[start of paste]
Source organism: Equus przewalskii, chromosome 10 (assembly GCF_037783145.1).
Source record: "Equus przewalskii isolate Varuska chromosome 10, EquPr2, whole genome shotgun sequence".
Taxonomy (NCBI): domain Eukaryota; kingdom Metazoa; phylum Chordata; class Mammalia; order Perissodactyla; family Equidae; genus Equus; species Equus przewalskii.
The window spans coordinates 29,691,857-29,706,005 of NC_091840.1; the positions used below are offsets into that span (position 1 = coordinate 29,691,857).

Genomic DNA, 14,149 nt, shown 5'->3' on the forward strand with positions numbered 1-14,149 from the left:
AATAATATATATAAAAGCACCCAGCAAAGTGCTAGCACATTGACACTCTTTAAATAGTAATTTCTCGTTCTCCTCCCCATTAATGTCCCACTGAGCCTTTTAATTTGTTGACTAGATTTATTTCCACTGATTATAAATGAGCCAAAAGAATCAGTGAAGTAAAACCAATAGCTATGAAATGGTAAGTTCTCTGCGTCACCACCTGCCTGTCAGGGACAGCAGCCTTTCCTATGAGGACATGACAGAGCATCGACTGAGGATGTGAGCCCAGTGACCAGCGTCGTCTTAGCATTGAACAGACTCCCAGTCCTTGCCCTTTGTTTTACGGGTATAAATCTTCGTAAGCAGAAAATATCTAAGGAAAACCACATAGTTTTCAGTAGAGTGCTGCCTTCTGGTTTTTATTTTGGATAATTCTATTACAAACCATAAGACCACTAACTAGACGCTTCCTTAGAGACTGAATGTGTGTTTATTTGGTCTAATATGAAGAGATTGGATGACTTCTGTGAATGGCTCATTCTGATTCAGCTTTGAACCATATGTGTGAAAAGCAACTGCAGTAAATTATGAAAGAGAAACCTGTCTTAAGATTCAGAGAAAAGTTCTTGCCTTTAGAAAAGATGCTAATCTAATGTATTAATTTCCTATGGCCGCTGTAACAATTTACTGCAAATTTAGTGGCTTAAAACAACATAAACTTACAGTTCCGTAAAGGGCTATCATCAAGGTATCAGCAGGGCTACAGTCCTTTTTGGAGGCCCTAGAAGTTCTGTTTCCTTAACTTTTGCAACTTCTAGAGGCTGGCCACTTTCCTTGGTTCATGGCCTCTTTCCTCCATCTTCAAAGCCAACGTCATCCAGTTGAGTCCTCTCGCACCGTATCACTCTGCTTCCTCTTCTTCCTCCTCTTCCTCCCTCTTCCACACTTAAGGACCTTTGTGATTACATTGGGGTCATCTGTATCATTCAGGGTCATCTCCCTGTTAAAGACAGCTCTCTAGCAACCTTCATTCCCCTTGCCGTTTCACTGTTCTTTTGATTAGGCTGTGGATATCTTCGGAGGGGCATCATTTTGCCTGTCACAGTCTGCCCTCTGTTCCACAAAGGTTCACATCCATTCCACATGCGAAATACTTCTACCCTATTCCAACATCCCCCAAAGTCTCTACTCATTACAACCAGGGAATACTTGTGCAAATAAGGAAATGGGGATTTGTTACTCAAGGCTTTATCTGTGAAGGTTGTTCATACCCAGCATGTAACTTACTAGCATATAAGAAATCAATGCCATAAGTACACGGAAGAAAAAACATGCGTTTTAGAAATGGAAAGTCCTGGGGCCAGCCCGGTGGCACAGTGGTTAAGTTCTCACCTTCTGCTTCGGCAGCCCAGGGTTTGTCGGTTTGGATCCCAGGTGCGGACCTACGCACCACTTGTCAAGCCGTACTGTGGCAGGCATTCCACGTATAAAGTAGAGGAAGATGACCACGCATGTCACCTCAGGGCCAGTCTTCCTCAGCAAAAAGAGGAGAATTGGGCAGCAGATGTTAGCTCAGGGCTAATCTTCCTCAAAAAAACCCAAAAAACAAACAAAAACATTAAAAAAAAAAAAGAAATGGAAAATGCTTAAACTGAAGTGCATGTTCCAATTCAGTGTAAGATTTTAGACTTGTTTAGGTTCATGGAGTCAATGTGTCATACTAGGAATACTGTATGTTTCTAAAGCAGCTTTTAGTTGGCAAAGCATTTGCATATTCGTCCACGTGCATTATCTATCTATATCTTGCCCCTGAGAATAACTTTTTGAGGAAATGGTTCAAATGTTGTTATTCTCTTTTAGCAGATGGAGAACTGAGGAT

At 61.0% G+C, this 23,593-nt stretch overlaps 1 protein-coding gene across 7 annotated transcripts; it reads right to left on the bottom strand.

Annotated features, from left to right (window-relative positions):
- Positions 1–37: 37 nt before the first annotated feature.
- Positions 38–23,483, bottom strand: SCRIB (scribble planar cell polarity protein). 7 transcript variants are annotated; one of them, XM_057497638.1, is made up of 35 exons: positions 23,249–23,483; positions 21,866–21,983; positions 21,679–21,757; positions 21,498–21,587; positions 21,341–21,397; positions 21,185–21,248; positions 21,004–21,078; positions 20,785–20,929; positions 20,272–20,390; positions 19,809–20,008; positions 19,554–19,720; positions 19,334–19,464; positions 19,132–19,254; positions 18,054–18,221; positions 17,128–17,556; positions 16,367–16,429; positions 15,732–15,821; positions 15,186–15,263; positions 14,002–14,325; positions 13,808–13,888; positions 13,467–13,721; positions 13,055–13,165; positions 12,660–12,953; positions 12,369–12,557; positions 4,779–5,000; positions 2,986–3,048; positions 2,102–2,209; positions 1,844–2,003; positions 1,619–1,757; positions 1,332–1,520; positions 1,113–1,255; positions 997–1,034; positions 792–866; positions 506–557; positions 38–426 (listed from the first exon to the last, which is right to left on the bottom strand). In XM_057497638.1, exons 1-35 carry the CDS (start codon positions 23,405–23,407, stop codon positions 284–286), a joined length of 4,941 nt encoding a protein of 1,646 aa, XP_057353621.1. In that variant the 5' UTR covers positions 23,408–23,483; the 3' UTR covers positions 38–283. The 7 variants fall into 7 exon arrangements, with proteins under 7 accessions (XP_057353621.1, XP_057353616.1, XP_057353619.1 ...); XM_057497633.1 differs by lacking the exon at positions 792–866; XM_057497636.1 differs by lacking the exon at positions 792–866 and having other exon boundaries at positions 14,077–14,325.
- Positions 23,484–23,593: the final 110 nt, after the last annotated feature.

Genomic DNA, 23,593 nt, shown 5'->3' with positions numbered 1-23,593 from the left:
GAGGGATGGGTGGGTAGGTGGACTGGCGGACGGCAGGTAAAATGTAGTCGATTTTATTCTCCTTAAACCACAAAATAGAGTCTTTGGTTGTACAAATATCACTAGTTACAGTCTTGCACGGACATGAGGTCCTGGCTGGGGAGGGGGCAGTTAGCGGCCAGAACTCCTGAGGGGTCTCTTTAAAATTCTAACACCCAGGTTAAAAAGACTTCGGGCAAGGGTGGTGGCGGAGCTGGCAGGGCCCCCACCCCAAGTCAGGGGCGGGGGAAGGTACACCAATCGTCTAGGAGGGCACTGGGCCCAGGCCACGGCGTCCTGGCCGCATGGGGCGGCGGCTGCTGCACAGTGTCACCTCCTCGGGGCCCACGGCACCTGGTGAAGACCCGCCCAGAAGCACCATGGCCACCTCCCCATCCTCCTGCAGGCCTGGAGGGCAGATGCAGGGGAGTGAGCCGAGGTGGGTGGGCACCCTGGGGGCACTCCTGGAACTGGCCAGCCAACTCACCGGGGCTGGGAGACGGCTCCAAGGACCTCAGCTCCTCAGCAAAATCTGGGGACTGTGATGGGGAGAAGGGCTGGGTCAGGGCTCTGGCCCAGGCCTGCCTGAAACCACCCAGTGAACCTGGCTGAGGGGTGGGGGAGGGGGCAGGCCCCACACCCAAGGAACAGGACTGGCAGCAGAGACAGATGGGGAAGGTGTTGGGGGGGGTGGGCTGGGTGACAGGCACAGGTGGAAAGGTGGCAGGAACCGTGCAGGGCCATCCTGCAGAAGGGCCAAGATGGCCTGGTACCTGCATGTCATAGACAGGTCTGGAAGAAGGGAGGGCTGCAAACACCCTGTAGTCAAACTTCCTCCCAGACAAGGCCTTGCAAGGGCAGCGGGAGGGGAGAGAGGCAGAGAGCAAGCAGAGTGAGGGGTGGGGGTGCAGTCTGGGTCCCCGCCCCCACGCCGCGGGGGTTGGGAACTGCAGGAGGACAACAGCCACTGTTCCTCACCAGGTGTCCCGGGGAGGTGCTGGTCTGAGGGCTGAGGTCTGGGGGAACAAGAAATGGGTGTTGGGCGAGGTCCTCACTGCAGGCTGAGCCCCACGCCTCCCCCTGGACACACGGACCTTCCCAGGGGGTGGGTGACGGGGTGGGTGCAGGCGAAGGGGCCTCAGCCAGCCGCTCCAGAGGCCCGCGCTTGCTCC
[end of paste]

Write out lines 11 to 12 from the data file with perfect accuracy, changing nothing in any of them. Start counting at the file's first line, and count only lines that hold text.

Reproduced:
- Positions 23,484–23,593: the final 110 nt, after the last annotated feature.

Genomic DNA, 23,593 nt, shown 5'->3' with positions numbered 1-23,593 from the left: